Slim turnout approves budget Mayor Murphy: Now it's 'back to business'
Mayor Murphy: Now it's 'back to business'
The turnout was light and the budget tight but New Milford voters Tuesday approved town and schools budgets for 2010-11.
Unlike the nail-biter referendum May 18, the second balloting for a $90.42 million budget passed by a comfortable margin, albeit with almost 6 percent less voter turnout this time.
Nineteen percent of the town's registered voters cast 3,407 votes. The final tally was 2,395 for to 1,951 against the town budget, and 2,112 to 1,348 in favor of the school budget.
Education supporters' unhappiness with another $1 million reduction from the proposed school budget apparently did not resonate Tuesday with the majority of those who went to the polls.
The vote means the school budget remains the same as the last two years: $56.95 million. The town government portion is $33.48 million.
As soon as the last of the seven voting districts had reported in and it was obvious both the town and school budgets had passed in each, Mayor Patricia Murphy and Finance Director Ray Jankowski smiled and shook hands.
"I'm relieved,'' the mayor said. "Now we can get back to the business of running the town and the school and putting the dollars to good use.''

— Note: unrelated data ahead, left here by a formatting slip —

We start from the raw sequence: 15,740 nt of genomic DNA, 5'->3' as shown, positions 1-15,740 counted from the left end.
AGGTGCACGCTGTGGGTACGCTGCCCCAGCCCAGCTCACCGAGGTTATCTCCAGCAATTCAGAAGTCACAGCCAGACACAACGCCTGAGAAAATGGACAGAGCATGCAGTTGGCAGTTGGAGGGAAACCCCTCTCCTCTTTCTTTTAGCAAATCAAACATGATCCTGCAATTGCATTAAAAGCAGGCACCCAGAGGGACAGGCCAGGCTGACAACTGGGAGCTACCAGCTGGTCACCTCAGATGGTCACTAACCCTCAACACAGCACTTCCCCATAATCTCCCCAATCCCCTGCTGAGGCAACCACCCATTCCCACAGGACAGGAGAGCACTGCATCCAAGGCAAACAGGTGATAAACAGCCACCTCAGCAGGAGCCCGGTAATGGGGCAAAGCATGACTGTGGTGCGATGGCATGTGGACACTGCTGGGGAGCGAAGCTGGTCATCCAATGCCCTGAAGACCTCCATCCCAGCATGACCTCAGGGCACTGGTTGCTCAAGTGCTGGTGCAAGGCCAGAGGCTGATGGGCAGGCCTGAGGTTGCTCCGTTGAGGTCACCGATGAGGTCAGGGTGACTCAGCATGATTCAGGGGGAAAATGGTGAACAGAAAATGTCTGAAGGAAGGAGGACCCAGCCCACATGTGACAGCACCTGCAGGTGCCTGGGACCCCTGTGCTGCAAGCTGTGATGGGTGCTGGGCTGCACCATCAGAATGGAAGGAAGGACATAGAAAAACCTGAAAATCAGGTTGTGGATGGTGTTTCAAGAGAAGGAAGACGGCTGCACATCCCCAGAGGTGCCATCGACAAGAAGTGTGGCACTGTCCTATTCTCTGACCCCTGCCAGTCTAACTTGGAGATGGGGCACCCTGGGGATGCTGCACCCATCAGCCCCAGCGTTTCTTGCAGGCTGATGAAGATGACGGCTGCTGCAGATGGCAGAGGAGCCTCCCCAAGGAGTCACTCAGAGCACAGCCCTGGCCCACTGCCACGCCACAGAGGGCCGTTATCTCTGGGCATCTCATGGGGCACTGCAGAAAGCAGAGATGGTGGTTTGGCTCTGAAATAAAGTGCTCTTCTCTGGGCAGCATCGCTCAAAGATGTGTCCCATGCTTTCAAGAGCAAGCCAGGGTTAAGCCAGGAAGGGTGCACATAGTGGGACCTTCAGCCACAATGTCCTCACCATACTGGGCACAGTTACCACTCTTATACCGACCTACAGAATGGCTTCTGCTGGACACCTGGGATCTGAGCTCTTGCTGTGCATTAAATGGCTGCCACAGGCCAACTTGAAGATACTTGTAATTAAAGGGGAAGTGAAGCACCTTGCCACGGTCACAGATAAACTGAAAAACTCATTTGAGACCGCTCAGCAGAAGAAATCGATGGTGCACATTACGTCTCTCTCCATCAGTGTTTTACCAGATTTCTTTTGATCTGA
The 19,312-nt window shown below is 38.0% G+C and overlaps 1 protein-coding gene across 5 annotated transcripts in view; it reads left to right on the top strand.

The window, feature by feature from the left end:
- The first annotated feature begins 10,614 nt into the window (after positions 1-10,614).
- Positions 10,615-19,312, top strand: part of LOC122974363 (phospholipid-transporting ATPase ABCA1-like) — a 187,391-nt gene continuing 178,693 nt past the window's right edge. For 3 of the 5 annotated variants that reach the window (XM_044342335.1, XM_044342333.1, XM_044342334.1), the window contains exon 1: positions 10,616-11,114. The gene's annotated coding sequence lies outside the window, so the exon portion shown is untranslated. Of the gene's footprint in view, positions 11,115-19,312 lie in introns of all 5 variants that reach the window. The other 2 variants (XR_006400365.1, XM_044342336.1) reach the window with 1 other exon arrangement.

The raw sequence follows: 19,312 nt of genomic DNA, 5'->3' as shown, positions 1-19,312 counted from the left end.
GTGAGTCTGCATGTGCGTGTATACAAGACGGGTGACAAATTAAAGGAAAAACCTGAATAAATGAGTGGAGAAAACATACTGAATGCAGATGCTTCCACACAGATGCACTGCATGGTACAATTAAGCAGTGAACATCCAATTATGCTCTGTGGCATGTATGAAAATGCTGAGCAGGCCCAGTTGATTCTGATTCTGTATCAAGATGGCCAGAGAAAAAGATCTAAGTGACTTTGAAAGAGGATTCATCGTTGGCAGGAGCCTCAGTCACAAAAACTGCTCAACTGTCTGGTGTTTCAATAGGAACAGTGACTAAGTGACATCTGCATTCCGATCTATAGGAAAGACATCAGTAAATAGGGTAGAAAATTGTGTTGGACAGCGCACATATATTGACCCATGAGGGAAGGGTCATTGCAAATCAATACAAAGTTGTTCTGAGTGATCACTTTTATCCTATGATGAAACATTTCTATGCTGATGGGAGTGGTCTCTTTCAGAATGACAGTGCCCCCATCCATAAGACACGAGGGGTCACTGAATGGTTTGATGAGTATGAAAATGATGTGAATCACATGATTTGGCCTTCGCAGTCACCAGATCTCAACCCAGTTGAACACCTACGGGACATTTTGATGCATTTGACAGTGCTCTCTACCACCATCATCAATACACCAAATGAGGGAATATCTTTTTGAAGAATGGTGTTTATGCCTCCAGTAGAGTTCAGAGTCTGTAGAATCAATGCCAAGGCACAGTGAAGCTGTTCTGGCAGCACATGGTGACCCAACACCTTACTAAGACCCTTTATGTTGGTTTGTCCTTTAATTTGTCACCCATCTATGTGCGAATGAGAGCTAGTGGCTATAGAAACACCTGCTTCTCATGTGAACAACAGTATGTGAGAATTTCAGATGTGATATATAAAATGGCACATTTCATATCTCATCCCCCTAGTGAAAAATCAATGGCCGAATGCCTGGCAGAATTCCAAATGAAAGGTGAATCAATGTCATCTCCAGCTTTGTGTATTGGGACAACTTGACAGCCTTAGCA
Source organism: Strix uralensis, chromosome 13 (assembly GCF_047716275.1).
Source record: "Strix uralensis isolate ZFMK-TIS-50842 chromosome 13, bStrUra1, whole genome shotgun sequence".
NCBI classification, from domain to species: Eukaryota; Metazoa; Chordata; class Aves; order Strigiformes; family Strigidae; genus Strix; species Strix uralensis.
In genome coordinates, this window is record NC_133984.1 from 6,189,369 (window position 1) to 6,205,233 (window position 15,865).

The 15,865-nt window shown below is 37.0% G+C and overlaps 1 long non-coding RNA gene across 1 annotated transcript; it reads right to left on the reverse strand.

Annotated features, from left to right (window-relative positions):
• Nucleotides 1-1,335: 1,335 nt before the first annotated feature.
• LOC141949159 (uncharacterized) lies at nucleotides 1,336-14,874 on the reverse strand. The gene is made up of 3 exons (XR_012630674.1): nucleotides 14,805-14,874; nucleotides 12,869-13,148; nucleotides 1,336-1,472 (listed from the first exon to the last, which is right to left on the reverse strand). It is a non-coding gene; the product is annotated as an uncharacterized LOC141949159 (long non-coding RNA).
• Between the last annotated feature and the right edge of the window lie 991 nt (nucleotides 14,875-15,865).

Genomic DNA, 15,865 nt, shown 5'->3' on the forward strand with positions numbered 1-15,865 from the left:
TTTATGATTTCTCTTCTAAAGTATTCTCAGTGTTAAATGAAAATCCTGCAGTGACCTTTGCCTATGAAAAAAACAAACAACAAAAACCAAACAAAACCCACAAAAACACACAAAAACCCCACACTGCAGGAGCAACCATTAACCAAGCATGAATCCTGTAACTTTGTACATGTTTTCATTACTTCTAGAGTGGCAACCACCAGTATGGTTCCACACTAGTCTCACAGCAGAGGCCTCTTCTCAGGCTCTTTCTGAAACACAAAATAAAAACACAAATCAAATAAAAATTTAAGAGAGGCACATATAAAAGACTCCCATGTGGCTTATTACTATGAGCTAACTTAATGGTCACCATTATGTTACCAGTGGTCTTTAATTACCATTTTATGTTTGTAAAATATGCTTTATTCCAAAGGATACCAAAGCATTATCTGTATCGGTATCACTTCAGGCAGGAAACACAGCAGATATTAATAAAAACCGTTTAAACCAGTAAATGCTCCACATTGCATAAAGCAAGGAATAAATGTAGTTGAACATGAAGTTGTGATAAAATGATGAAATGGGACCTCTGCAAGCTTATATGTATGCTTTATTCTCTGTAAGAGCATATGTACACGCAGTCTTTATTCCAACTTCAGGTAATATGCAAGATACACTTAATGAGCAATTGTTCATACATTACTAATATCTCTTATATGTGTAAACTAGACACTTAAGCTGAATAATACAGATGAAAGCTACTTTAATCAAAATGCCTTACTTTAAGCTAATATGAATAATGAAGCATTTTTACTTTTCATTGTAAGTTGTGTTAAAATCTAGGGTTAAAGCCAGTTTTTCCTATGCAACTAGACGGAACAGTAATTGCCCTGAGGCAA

This proved to be a highly contentious budget season, with supporters and opponents attacking each other both in public and with behind the scenes politicking.
All things considered, resident Jay Lewin called this final version of the budget a "good thing.''
"The town is well served by not going through this a third time,'' Mr. Lewin said.
For results from the first referendum, the Brickley Room at Town Hall had been filled with town and school leaders. Last night, a handful of people awaited the results.
School leaders were absent because there was a Board of Education meeting at the same time.
School board members will now have to determine how to reduce their budget for the coming year by a total of $1.8 million from their original budget request.
Mayor Murphy said she hopes a lesson was learned from the battles over this budget: "Keep emotions in check and focus on the job at hand.''
"We're all here to get a job done and not attack each other,'' the mayor said. "It will do nicely if everyone remembers that for next year.''